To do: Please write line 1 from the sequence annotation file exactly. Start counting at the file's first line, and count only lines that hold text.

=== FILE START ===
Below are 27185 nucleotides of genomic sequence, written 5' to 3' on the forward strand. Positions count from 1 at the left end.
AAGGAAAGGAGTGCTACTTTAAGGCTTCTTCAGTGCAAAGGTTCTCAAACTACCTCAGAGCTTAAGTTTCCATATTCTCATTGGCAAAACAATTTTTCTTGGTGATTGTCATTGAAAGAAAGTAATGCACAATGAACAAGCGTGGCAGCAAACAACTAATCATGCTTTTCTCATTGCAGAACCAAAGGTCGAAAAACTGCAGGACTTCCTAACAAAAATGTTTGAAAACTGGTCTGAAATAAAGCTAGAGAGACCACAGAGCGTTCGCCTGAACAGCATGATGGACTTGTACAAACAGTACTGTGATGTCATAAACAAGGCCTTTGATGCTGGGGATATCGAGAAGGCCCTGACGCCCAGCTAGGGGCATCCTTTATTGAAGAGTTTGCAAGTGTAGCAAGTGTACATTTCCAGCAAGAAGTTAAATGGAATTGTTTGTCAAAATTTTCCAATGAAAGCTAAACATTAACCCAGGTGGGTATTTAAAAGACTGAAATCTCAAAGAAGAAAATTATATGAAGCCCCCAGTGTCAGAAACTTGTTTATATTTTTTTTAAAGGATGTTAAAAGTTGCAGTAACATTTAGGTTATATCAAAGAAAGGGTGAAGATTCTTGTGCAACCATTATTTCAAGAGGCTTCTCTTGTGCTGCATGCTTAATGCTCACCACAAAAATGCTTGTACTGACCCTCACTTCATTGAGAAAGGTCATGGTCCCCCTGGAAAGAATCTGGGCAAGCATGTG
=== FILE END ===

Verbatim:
Below are 27185 nucleotides of genomic sequence, written 5' to 3' on the forward strand. Positions count from 1 at the left end.